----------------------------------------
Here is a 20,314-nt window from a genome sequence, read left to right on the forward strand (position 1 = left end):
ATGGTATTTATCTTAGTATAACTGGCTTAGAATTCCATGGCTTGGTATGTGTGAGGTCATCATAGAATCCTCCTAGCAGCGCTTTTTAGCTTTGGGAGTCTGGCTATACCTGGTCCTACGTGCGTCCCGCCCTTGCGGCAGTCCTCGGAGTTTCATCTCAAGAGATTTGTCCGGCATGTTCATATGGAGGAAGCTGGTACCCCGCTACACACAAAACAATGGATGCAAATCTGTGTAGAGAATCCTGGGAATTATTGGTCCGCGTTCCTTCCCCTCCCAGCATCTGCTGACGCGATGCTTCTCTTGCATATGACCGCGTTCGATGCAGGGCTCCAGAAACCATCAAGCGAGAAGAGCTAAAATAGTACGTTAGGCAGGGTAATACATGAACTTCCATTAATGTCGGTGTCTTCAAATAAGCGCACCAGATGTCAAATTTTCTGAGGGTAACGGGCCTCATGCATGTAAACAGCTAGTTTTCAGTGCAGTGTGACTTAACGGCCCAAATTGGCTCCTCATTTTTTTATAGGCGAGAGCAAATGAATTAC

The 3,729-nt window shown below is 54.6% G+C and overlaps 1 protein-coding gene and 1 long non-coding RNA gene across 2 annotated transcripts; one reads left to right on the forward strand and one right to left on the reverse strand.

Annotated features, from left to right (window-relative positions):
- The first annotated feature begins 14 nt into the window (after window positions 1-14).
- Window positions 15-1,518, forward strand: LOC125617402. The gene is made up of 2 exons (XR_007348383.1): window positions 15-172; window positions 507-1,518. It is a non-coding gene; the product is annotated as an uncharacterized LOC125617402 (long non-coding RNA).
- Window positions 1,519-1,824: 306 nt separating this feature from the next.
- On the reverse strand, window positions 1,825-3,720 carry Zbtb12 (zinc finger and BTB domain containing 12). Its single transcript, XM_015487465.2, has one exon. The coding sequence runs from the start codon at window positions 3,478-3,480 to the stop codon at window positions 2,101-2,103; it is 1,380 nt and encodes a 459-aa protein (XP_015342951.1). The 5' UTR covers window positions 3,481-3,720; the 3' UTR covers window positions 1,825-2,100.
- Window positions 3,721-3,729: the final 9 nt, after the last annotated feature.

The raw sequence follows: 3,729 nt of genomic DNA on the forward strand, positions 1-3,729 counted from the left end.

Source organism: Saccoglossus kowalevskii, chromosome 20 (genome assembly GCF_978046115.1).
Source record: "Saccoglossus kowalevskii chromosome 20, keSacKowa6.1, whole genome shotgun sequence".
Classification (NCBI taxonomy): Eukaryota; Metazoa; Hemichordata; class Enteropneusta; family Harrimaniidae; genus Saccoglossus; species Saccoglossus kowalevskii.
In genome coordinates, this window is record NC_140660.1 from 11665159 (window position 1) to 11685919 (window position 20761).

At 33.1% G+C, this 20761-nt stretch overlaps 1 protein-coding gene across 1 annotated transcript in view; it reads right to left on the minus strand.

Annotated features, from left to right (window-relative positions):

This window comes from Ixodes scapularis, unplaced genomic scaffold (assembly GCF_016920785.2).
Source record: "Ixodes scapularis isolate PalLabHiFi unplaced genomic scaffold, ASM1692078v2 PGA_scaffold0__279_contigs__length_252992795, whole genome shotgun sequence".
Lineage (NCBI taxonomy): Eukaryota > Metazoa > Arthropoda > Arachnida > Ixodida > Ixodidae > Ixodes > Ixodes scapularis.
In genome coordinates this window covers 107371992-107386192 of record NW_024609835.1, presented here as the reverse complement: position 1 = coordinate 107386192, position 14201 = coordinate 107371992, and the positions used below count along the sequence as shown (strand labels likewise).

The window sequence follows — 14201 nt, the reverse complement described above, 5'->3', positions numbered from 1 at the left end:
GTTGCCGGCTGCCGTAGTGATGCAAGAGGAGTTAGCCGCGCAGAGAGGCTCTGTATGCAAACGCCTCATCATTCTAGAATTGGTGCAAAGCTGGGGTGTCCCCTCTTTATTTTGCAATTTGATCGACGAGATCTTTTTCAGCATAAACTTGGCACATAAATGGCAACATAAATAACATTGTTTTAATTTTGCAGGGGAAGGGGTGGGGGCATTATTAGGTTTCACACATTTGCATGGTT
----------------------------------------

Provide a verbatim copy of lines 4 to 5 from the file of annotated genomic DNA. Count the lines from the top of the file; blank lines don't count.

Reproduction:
Annotated features, from left to right (window-relative positions):
- The first annotated feature begins 14 nt into the window (after window positions 1-14).